Arriving at the lodge, lead ski guide Alan Bernholtz suggested that if we couldn’t ski due to weather, perhaps we’d like to prep a local eagle carcass for mounting above the bar. While my travel companions, Alyssa Seemann and Crystal Sagan, and I laughed nervously, Alan made it clear that while we wouldn’t be partaking in taxidermy 101, he did have a large bird in the freezer at home. It was the impetus for naming one of the new ski runs he and fellow guide Drew Daly had developed over the past several months. They’d named it Electric Eagle. The remainder of the story about how they obtained the bird seemed outlandish but was a true homage to the condor’s place as king of the South American sky. Soaring solo near 10,000 feet in the high alpine, the bird literally does not move for anything, not even a helicopter.

ABOVE Drew Daly making the third or fourth descent of one of 90 or so newly named runs in the region. After himself, Alan, and the Eleven Experience owners, the next few descents are now open for booking. Photo: Crystal Sagan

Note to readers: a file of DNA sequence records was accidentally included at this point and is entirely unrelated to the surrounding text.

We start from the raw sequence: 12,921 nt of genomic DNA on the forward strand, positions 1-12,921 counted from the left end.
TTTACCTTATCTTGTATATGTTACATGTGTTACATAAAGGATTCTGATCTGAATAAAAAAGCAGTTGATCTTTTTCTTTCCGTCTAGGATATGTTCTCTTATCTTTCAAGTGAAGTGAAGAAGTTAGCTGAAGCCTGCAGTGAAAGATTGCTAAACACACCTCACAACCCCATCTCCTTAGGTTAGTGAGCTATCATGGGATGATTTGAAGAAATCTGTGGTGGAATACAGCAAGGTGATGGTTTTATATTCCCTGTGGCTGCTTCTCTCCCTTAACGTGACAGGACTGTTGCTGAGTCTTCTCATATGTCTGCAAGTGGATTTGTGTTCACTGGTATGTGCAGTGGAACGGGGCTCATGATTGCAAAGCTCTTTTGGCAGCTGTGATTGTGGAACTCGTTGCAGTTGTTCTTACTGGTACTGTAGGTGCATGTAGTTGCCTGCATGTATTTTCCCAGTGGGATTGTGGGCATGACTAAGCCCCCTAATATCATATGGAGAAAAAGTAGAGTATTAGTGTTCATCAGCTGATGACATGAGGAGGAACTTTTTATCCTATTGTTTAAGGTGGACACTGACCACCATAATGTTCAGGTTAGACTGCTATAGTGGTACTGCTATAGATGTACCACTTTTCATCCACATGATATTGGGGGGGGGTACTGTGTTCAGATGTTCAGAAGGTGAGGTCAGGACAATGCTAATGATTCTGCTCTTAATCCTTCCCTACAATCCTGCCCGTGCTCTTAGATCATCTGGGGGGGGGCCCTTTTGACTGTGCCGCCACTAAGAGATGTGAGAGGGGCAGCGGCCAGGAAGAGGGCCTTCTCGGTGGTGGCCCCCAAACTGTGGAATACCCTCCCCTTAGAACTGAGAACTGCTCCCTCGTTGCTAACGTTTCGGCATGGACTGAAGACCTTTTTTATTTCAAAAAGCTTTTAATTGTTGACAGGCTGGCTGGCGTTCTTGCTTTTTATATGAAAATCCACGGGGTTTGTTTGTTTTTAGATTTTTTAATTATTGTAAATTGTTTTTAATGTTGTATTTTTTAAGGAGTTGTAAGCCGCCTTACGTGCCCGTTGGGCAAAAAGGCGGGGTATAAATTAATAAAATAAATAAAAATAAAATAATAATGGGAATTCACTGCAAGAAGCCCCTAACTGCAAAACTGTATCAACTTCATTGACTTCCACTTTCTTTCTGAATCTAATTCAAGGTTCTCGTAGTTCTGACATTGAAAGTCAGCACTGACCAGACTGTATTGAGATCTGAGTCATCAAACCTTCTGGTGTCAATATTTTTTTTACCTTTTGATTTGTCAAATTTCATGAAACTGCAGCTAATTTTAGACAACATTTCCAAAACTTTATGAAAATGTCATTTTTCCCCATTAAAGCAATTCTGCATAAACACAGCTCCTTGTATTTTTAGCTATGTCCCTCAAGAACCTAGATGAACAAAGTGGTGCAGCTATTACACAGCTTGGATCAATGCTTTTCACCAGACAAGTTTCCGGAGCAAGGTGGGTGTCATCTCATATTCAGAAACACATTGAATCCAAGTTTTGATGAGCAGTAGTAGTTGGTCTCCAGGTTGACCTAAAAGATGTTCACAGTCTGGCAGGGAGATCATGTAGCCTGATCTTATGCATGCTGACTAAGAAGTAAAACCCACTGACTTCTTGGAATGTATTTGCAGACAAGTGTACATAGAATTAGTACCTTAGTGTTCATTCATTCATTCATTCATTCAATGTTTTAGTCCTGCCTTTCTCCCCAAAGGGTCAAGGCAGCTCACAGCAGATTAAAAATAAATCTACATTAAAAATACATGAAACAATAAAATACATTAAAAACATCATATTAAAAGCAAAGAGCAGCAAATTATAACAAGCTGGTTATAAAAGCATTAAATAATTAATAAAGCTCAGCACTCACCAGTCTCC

above clockwise from top left
Ski guide Drew Daly also works as a patroller at Sun Valley and is a certified AMGA/IFMGA guide at Sawtooth Mountain Guides in Stanley, ID. He also pitches a mean game of cornhole. We experienced his wrath one afternoon during a riverside cook out on the Futaleufú. Photo: Andrew Marshall

Our helicopter pilot for the week, Christian. An ex-Chilean Navy pilot, most likely not the one who infamously captured the UFO footage in 2014, but this week he provided a stellar experience of his own. Photo: Andrew Marshall

Alyssa Seemann, from Whitefish, MT is the founder of Revelry Experience marketing agency. She may have come away with an addiction to Merken, a traditional Chilean spice made from smoked peppers, coriander seed, and salt. It’s traditionally found at most meals and common on everything from goat cheese to ceviche to mixed drinks. Photo: Andrew Marshall

Lead guide Alan Bernholtz probably thinking about the time he skied Metorite Peak on tele skis as part of his AMGA exam. Or preparing his next joke. Alan is a legend in Crested Butte, CO and the heli ski community. To spend time learning (facts and jokes) from him was an experience in itself. Photo: Andrew Marshall